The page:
extemporaneous; extempore.
Obsolete. sudden; unexpected.

Origin of extemporary

First recorded in 1600–10; extempore + -ary
Related formsex·tem·po·rar·i·ly [ik-stem-puh-rair-uh-lee, -rer-] /ɪkˌstɛm pəˈrɛər ə li, -ˈrɛr-/, adverbex·tem·po·rar·i·ness, noun
Dictionary.com Unabridged Based on the Random House Unabridged Dictionary, © Random House, Inc. 2019

Examples from the Web for extemporary

Historical Examples of extemporary

  • He wrote essays, squibs, and pamphlets for an extemporary support.

    Damon and Delia

    William Godwin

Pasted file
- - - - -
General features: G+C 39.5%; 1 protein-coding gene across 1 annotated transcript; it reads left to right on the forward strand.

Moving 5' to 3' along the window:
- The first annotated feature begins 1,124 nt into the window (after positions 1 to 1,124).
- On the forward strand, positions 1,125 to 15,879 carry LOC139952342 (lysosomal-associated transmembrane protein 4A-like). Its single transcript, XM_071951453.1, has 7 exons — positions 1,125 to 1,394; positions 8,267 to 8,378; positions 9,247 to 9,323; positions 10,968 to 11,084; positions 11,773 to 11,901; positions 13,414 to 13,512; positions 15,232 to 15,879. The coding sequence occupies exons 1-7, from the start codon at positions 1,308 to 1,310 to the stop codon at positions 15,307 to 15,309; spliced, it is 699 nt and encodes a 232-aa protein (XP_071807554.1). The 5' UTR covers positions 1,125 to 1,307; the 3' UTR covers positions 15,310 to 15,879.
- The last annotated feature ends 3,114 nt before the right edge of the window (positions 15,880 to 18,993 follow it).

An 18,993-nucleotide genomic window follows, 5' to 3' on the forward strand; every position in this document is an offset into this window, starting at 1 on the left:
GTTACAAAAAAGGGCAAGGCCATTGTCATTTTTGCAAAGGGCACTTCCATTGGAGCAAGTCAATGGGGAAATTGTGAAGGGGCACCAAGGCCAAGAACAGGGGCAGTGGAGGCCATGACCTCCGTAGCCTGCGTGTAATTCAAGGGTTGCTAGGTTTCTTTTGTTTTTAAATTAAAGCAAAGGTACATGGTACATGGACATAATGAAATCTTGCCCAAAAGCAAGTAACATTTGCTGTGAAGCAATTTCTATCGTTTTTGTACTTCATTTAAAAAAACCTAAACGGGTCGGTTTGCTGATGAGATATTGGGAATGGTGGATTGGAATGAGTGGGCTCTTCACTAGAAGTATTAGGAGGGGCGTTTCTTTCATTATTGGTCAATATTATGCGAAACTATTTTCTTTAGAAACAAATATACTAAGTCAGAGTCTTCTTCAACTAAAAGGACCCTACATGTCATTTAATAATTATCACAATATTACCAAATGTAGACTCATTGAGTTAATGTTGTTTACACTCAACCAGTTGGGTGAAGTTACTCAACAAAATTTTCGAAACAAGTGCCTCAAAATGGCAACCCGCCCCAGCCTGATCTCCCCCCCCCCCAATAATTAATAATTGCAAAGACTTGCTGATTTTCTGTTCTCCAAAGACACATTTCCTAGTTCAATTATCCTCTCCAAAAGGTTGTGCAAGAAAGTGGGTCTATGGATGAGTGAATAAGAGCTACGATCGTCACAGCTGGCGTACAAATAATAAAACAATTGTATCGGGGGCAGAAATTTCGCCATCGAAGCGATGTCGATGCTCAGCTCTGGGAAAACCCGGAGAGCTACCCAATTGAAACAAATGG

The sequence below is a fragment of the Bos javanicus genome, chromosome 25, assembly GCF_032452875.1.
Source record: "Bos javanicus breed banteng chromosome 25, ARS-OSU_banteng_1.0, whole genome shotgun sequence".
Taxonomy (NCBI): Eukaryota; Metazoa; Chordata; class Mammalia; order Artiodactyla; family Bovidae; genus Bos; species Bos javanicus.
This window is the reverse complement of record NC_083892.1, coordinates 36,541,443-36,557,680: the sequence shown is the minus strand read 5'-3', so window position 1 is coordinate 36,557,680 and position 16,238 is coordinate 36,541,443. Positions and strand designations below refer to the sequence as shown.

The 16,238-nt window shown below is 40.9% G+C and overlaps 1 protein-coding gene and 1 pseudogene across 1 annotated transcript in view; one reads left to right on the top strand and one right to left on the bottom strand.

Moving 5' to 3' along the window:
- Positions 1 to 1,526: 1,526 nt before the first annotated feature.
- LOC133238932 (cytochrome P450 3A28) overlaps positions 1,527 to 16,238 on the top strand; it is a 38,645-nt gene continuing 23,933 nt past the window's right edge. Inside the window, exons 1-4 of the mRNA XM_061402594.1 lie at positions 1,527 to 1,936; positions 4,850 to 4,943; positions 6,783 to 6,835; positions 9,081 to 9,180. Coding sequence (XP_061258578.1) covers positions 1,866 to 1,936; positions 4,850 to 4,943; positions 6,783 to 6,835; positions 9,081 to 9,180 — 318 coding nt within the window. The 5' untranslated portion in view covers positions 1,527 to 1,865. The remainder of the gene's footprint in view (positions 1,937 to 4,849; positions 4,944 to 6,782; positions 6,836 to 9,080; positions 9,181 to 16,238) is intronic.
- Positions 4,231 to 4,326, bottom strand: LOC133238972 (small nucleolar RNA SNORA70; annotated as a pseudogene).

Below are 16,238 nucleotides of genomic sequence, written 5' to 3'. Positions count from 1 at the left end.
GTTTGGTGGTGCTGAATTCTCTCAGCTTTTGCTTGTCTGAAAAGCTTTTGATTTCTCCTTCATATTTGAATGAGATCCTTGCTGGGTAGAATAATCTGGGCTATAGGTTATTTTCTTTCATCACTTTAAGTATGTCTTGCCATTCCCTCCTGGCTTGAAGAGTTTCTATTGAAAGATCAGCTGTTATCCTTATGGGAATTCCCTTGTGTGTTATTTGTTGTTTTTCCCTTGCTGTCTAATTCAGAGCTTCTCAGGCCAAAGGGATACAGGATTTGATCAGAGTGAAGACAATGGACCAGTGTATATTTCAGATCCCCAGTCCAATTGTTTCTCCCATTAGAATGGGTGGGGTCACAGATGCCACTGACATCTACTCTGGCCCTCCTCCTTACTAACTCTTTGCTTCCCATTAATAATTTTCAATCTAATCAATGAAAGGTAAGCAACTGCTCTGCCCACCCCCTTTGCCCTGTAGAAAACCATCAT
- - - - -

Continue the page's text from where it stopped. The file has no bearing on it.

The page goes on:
• You are independent of your mood, on which the extemporary preacher has to lean so much.

  • They sat as still and attentive around him, as though before an extemporary preacher.

    Henry Brocken

    Walter J. de la Mare

  • What seemed to be an effort to celebrate his achievements in extemporary verse brought on another fit.


    George A. Birmingham

  • Mr. Cartwright began, almost in a whisper, to utter his extemporary prayer.

    The Vicar of Wrexhill

    Mrs [Frances] Trollope